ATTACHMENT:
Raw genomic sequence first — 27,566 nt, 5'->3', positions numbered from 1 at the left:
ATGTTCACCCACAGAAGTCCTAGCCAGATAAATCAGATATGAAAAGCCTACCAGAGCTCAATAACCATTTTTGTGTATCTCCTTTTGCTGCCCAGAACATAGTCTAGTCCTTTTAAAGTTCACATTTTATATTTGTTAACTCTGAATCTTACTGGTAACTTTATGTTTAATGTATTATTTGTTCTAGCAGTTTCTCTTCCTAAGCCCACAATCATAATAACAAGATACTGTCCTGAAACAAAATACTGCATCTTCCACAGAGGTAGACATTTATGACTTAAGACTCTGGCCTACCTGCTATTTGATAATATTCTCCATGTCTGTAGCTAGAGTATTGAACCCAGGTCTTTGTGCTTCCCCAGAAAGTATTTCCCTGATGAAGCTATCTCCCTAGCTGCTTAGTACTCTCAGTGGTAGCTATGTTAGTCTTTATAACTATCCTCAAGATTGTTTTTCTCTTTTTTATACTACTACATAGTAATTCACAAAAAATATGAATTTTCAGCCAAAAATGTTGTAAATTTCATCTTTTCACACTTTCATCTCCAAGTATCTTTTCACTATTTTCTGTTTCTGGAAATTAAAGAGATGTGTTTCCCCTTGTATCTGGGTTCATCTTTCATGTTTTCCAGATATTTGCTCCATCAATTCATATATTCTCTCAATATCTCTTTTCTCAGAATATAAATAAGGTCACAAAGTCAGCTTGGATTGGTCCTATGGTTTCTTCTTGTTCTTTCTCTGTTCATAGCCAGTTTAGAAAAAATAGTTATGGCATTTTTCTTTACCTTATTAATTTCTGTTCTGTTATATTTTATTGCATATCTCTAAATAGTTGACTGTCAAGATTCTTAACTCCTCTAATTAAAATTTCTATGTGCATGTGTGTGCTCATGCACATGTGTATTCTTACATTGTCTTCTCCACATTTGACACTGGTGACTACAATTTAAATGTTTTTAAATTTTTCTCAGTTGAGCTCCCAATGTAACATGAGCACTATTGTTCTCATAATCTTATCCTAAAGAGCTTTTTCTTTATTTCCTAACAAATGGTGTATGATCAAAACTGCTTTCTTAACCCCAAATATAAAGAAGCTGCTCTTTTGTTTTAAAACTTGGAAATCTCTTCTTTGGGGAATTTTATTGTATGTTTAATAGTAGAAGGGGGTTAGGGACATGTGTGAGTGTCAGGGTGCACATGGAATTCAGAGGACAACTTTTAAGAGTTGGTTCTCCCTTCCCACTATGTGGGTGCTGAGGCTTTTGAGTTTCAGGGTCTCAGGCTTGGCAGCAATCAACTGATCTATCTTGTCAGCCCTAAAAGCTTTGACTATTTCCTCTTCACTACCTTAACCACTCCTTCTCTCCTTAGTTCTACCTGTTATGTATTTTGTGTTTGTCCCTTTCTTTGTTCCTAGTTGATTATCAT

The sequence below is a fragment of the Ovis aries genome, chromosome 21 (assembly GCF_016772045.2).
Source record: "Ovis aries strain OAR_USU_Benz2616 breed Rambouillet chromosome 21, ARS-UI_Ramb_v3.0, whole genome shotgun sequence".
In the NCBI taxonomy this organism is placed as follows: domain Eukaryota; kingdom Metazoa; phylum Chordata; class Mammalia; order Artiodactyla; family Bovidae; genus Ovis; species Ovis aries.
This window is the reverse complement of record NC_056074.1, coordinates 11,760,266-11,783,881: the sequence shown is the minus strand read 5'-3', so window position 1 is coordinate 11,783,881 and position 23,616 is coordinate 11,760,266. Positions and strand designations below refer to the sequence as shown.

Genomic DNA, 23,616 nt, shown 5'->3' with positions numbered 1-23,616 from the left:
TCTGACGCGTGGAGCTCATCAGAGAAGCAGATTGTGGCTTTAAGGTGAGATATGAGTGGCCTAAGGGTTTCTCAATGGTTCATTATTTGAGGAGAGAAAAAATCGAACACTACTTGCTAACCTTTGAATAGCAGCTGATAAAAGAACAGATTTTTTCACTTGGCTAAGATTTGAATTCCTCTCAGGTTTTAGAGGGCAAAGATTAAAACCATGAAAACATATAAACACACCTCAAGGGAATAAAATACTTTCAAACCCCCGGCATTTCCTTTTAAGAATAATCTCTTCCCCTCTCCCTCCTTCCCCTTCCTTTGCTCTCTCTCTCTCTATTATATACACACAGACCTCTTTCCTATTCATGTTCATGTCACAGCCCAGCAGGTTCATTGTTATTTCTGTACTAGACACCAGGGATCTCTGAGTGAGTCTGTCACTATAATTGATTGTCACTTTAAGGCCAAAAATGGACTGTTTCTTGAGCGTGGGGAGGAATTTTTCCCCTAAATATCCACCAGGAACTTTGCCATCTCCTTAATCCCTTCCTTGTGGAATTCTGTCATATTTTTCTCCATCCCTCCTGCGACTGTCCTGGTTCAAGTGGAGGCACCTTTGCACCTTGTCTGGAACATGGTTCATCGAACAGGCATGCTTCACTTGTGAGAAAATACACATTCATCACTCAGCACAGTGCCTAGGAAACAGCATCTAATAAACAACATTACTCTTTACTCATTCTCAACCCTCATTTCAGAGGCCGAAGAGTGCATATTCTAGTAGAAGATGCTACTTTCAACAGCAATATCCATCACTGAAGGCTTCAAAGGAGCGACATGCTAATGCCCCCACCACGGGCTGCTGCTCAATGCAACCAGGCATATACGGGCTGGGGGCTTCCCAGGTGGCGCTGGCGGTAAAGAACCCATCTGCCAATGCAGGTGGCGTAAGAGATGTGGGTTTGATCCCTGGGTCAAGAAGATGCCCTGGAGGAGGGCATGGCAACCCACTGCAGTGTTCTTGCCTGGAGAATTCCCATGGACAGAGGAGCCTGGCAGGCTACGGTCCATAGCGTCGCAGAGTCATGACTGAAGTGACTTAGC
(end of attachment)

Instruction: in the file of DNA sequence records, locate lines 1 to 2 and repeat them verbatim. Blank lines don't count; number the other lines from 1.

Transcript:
Raw genomic sequence first — 27,566 nt, 5'->3', positions numbered from 1 at the left:
ATGTTCACCCACAGAAGTCCTAGCCAGATAAATCAGATATGAAAAGCCTACCAGAGCTCAATAACCATTTTTGTGTATCTCCTTTTGCTGCCCAGAACATAGTCTAGTCCTTTTAAAGTTCACATTTTATATTTGTTAACTCTGAATCTTACTGGTAACTTTATGTTTAATGTATTATTTGTTCTAGCAGTTTCTCTTCCTAAGCCCACAATCATAATAACAAGATACTGTCCTGAAACAAAATACTGCATCTTCCACAGAGGTAGACATTTATGACTTAAGACTCTGGCCTACCTGCTATTTGATAATATTCTCCATGTCTGTAGCTAGAGTATTGAACCCAGGTCTTTGTGCTTCCCCAGAAAGTATTTCCCTGATGAAGCTATCTCCCTAGCTGCTTAGTACTCTCAGTGGTAGCTATGTTAGTCTTTATAACTATCCTCAAGATTGTTTTTCTCTTTTTTATACTACTACATAGTAATTCACAAAAAATATGAATTTTCAGCCAAAAATGTTGTAAATTTCATCTTTTCACACTTTCATCTCCAAGTATCTTTTCACTATTTTCTGTTTCTGGAAATTAAAGAGATGTGTTTCCCCTTGTATCTGGGTTCATCTTTCATGTTTTCCAGATATTTGCTCCATCAATTCATATATTCTCTCAATATCTCTTTTCTCAGAATATAAATAAGGTCACAAAGTCAGCTTGGATTGGTCCTATGGTTTCTTCTTGTTCTTTCTCTGTTCATAGCCAGTTTAGAAAAAATAGTTATGGCATTTTTCTTTACCTTATTAATTTCTGTTCTGTTATATTTTATTGCATATCTCTAAATAGTTGACTGTCAAGATTCTTAACTCCTCTAATTAAAATTTCTATGTGCATGTGTGTGCTCATGCACATGTGTATTCTTACATTGTCTTCTCCACATTTGACACTGGTGACTACAATTTAAATGTTTTTAAATTTTTCTCAGTTGAGCTCCCAATGTAACATGAGCACTATTGTTCTCATAATCTTATCCTAAAGAGCTTTTTCTTTATTTCCTAACAAATGGTGTATGATCAAAACTGCTTTCTTAACCCCAAATATAAAGAAGCTGCTCTTTTGTTTTAAAACTTGGAAATCTCTTCTTTGGGGAATTTTATTGTATGTTTAATAGTAGAAGGGGGTTAGGGACATGTGTGAGTGTCAGGGTGCACATGGAATTCAGAGGACAACTTTTAAGAGTTGGTTCTCCCTTCCCACTATGTGGGTGCTGAGGCTTTTGAGTTTCAGGGTCTCAGGCTTGGCAGCAATCAACTGATCTATCTTGTCAGCCCTAAAAGCTTTGACTATTTCCTCTTCACTACCTTAACCACTCCTTCTCTCCTTAGTTCTACCTGTTATGTATTTTGTGTTTGTCCCTTTCTTTGTTCCTAGTTGATTATCAT